With Meghna Chakrabarti
Bernie Sanders announces his 2020 bid. Plus, a close look at Amy Klobuchar’s path to becoming a 2020 presidential candidate, from her Minnesota roots, to her prosecutorial career, and then to the Senate.
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Patricia Lopez, Star Tribune editorial board member. Before joining the editorial board, Patricia covered Minnesota politics as a reporter for over two decades. (@StribLopez)
Elena Schneider, national political reporter at Politico. (@ec_schneider)
From The Reading List
New York Times: "Amy Klobuchar Casts Herself as Heartland Democrat in First Campaign Swing" — "Amy Klobuchar cast herself as the candidate from the heartland Saturday in the first campaign trip of her presidential run, visiting a state Hillary Clinton narrowly lost in 2016 and emphasizing her deep Midwestern roots, her knowledge of rural America and her record of bipartisanship while drawing sharp contrasts to President Trump on issues from climate change to immigration.
"Ms. Klobuchar pointedly chose Wisconsin — the state that Mrs. Clinton did not visit during the general election campaign in 2016 and lost to Mr. Trump by less than one percentage point. The Wisconsin defeat, along with narrow losses in Michigan and Pennsylvania, clinched the election for President Trump and inflicted a devastating wound that still haunts Democrats in Wisconsin and beyond.
"In an already crowded Democratic primary field, Ms. Klobuchar was eager to highlight what her campaign hopes can set her apart: her Midwestern base and her electoral dominance in many rural, red counties in Minnesota populated by the kind of voters who have largely deserted the Democratic Party. She campaigned in Iowa later in the day."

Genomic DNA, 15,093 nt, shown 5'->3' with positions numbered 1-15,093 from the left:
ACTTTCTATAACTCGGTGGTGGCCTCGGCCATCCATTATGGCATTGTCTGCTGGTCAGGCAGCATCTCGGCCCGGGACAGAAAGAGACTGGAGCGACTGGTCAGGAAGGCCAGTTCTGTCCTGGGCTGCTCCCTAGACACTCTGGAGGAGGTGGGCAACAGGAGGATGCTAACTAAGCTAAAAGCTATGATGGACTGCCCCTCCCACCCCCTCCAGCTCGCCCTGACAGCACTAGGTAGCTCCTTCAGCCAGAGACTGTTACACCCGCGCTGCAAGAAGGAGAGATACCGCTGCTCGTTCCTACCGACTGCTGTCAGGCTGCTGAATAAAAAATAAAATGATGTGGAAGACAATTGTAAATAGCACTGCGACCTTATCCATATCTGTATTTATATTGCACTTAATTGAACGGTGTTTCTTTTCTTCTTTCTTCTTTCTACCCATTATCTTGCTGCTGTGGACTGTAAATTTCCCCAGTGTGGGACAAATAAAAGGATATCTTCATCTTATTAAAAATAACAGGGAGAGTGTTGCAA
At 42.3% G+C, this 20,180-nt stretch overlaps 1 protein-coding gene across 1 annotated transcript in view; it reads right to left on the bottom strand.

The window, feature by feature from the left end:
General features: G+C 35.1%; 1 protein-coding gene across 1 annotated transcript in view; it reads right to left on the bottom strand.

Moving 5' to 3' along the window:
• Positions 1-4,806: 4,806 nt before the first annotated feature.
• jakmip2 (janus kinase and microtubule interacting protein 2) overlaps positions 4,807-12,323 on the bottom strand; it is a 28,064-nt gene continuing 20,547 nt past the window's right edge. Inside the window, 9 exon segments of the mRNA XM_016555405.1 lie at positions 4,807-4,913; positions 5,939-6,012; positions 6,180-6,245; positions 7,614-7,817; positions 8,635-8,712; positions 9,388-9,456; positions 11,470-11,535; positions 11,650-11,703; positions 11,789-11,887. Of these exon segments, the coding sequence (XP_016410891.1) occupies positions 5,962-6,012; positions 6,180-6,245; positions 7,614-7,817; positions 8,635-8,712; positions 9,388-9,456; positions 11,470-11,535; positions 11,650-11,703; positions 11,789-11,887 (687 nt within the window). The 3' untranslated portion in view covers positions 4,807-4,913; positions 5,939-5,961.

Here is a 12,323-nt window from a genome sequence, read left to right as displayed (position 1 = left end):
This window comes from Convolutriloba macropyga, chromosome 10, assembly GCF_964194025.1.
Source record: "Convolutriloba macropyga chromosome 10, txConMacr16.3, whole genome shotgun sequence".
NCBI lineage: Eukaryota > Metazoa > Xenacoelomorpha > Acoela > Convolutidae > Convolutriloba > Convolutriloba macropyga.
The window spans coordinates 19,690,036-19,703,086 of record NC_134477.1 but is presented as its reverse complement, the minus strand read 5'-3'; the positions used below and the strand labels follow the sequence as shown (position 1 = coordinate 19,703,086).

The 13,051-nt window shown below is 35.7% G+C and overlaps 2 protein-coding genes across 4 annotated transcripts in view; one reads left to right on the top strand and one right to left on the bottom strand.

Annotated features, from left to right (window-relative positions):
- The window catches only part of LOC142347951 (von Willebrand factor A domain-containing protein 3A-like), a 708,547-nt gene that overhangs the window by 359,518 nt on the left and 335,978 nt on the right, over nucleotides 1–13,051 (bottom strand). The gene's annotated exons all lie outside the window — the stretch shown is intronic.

MinnPost: "Klobuchar for president? She’ll face enormous obstacles" — "More than likely, Amy Klobuchar will announce on Sunday that she is running for president. As Minnesota’s most popular elected official, winning her last U.S. Senate campaign with 60 percent of the popular vote, everyone in the state thinks her presidential prospects are terrific. But while it will not be popular here to say this, her prospects of being a successful candidate are against her; contrary to received wisdom in Minnesota, she faces enormous obstacles either as a presidential or vice presidential candidate.
"There are many problems Klobuchar confronts as a presidential candidate, some unique to her, some related to coming from Minnesota, some given the direction of the Democratic Party — and in many ways all three of these factors are connected.
"Consider first Klobuchar as candidate. Yes, she is well known in Minnesota, but nationally she is still barely a blip in public opinion polls. A recent Washington Post poll among Democrats gave her only 2 percent support. Other polls have given her barely 1 percent. Outside of Minnesota she remains largely unknown. Part of the problem is that Klobuchar comes from the Midwest – flyover zone for those on the coasts – outside of the major media markets where candidates such as Sens. Cory Booker, Kamala Harris, and Elizabeth Warren come from. They simply have higher name recognition given their states. This geographic isolation of Minnesota has historically been a challenge for Minnesota presidential candidates."
Huffington Post: "Sen. Amy Klobuchar’s Mistreatment Of Staff Scared Off Candidates To Manage Her Presidential Bid" — "At least three people have withdrawn from consideration to lead Sen. Amy Klobuchar’s nascent 2020 presidential campaign — and done so in part because of the Minnesota Democrat’s history of mistreating her staff, HuffPost has learned.
"Klobuchar, who plans to make an announcement about a potential presidential bid on Sunday in Minneapolis, has spent the past several months positioning herself to run for president. She’s beloved in her state as a smart, funny and personable lawmaker and has gained national attention for her lines of questioning at high-profile hearings.
"But some former Klobuchar staffers, all of whom spoke to HuffPost on condition of anonymity, describe Klobuchar as habitually demeaning and prone to bursts of cruelty that make it difficult to work in her office for long."
Anna Bauman produced this hour for broadcast.
This program aired on February 19, 2019.